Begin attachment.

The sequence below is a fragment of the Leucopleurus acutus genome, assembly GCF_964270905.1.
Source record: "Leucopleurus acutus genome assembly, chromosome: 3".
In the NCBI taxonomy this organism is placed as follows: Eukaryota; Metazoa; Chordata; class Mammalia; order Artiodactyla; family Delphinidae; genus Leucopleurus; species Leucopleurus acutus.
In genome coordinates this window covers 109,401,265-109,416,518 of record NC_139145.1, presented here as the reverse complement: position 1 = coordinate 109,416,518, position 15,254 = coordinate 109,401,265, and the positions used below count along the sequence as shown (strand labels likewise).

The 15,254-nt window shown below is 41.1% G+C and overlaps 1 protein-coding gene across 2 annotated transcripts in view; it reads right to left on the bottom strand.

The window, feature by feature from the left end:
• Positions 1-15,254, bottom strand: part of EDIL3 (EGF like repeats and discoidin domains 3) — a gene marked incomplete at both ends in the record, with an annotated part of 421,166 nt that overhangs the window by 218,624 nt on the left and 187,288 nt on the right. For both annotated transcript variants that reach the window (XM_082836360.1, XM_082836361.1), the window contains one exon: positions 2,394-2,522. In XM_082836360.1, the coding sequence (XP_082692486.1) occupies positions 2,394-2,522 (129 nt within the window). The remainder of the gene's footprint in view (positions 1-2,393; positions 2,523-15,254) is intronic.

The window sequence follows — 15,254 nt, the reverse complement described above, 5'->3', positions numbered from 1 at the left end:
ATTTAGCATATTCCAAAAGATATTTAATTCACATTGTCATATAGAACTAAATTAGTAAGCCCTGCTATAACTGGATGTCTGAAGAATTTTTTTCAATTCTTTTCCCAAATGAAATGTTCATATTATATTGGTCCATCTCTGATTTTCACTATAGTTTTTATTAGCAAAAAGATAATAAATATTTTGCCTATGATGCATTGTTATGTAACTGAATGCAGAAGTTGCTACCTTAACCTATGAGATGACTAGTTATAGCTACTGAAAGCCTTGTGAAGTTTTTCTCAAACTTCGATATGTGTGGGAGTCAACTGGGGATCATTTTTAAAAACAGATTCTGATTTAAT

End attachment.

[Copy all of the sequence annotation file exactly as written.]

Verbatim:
The sequence below is a fragment of the Leucopleurus acutus genome, assembly GCF_964270905.1.
Source record: "Leucopleurus acutus genome assembly, chromosome: 3".
In the NCBI taxonomy this organism is placed as follows: Eukaryota; Metazoa; Chordata; class Mammalia; order Artiodactyla; family Delphinidae; genus Leucopleurus; species Leucopleurus acutus.
In genome coordinates this window covers 109,401,265-109,416,518 of record NC_139145.1, presented here as the reverse complement: position 1 = coordinate 109,416,518, position 15,254 = coordinate 109,401,265, and the positions used below count along the sequence as shown (strand labels likewise).

The 15,254-nt window shown below is 41.1% G+C and overlaps 1 protein-coding gene across 2 annotated transcripts in view; it reads right to left on the bottom strand.

The window, feature by feature from the left end:
• Positions 1-15,254, bottom strand: part of EDIL3 (EGF like repeats and discoidin domains 3) — a gene marked incomplete at both ends in the record, with an annotated part of 421,166 nt that overhangs the window by 218,624 nt on the left and 187,288 nt on the right. For both annotated transcript variants that reach the window (XM_082836360.1, XM_082836361.1), the window contains one exon: positions 2,394-2,522. In XM_082836360.1, the coding sequence (XP_082692486.1) occupies positions 2,394-2,522 (129 nt within the window). The remainder of the gene's footprint in view (positions 1-2,393; positions 2,523-15,254) is intronic.

The window sequence follows — 15,254 nt, the reverse complement described above, 5'->3', positions numbered from 1 at the left end:
ATTTAGCATATTCCAAAAGATATTTAATTCACATTGTCATATAGAACTAAATTAGTAAGCCCTGCTATAACTGGATGTCTGAAGAATTTTTTTCAATTCTTTTCCCAAATGAAATGTTCATATTATATTGGTCCATCTCTGATTTTCACTATAGTTTTTATTAGCAAAAAGATAATAAATATTTTGCCTATGATGCATTGTTATGTAACTGAATGCAGAAGTTGCTACCTTAACCTATGAGATGACTAGTTATAGCTACTGAAAGCCTTGTGAAGTTTTTCTCAAACTTCGATATGTGTGGGAGTCAACTGGGGATCATTTTTAAAAACAGATTCTGATTTAAT